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Project Vote Smart rolls into Albany

Project Vote Smart rolls into Albany

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Project Vote Smart rolls into Albany
Jesse Skoubo/Democrat-Herald
Oregon State University students Shea Brown and Stephanie Bisaccio step out of the “Project Vote Smart” bus Saturday after watching the group’s introductory video at the Farmers’ Market in downtown Albany.

ALBANY - In its second and final Oregon stop, Project Vote Smart wheeled its enormous red and blue bus to the Albany Farmers' Market on Saturday, with staff ready to demonstrate and answer questions about its extensive database of candidate information.

Organizers said Albany was chosen over other mid-valley locations because its local members were proactive and accommodating.

"The information is great," said Shea Brown, 21, of Corvallis. Brown said she heard of the bus tour in her college U.S. history class and came to check it out Saturday with a few friends.

The student said she considers herself "somewhat" politically active and has voted in the past.

"I will look into it from now on," she said of the Project Vote Smart database.

Information is available on more than 40,000 candidates and elected officials, from state house districts on up to the presidential race, said bus spokesman Tony Boehm.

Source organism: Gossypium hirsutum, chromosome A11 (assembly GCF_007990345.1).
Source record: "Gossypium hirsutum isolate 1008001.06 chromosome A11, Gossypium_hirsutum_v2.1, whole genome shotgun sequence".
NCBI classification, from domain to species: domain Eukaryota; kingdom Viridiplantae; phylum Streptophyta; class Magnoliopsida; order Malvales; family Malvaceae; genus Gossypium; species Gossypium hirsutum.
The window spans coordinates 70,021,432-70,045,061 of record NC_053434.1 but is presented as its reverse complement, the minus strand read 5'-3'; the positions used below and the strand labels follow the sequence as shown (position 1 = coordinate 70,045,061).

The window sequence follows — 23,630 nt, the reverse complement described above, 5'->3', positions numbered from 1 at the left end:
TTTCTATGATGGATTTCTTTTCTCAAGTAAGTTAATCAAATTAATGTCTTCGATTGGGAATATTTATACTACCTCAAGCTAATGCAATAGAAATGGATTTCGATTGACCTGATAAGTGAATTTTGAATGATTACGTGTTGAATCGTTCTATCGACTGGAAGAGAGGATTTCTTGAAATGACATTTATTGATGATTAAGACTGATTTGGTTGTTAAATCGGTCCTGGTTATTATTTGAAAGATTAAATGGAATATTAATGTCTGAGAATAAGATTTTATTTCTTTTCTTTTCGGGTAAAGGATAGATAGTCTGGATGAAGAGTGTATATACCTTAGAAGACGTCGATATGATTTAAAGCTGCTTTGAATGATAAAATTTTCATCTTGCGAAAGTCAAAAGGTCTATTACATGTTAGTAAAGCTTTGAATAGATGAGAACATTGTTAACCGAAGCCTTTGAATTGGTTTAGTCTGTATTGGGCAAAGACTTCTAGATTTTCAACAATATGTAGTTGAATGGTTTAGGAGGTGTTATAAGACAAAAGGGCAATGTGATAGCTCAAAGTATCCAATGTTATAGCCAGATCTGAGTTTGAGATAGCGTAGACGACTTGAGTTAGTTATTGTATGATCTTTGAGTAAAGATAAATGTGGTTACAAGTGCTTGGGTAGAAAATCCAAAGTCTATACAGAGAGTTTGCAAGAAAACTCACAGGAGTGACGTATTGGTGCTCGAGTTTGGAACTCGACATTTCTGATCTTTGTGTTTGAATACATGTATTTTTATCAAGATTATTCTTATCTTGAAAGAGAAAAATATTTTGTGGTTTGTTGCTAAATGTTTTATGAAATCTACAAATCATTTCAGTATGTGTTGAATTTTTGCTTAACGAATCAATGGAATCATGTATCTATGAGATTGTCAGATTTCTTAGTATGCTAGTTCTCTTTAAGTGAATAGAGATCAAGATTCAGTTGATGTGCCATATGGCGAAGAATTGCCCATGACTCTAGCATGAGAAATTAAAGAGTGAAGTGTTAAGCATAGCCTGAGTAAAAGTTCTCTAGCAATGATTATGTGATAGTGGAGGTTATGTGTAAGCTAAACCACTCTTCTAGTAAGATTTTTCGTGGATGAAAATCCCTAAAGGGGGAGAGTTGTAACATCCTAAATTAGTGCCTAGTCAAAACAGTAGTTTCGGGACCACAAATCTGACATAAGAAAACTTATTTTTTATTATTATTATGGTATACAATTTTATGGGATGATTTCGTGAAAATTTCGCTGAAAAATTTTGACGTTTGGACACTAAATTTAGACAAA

"A lot of people say, 'I've been looking for something like this,'" he said.

Project users may search for key votes, speeches and campaign financing details.

Candidates are also asked to fill out a state-specific survey on their opinions on certain issues, called "Issue Positions (Political Courage Test)," but only about 30 percent choose to do so, Boehm said.

Those who don't - likely to avoid being pegged on the issues by their opposition or constituents - are shamed on the site with the following phrase: the individual "repeatedly refused to provide any responses to citizens on the issues … when asked to do so by national leaders of the political parties, prominent members of the media, Project Vote Smart President Richard Kimball, and Project Vote Smart staff."

Below the statement is a link to the candidate or elected official's contact information along with a suggestion that users urge the subject to participate in the survey.

Project Vote Smart began 16 years ago with an office at Oregon State University. It has since moved its headquarters to a 150-acre ranch in the Montana Rockies, where workers may live at a low cost and be far from "the influence of Washington." The project has a paid staff of about 30, most making minimum wage. About 50 unpaid college interns also work for the project.

Volunteers range in age from 18 to 90, said bus staffer John Arnold, who is 26.

Project Vote Smart is a national research organization and has no party affiliation. It is funded through grants and individual donations.


For more about Project Vote Smart, go to or call the organization's hotline, 1-888-868-3762. A live person will answer and is able to look up specific information the voter requests.


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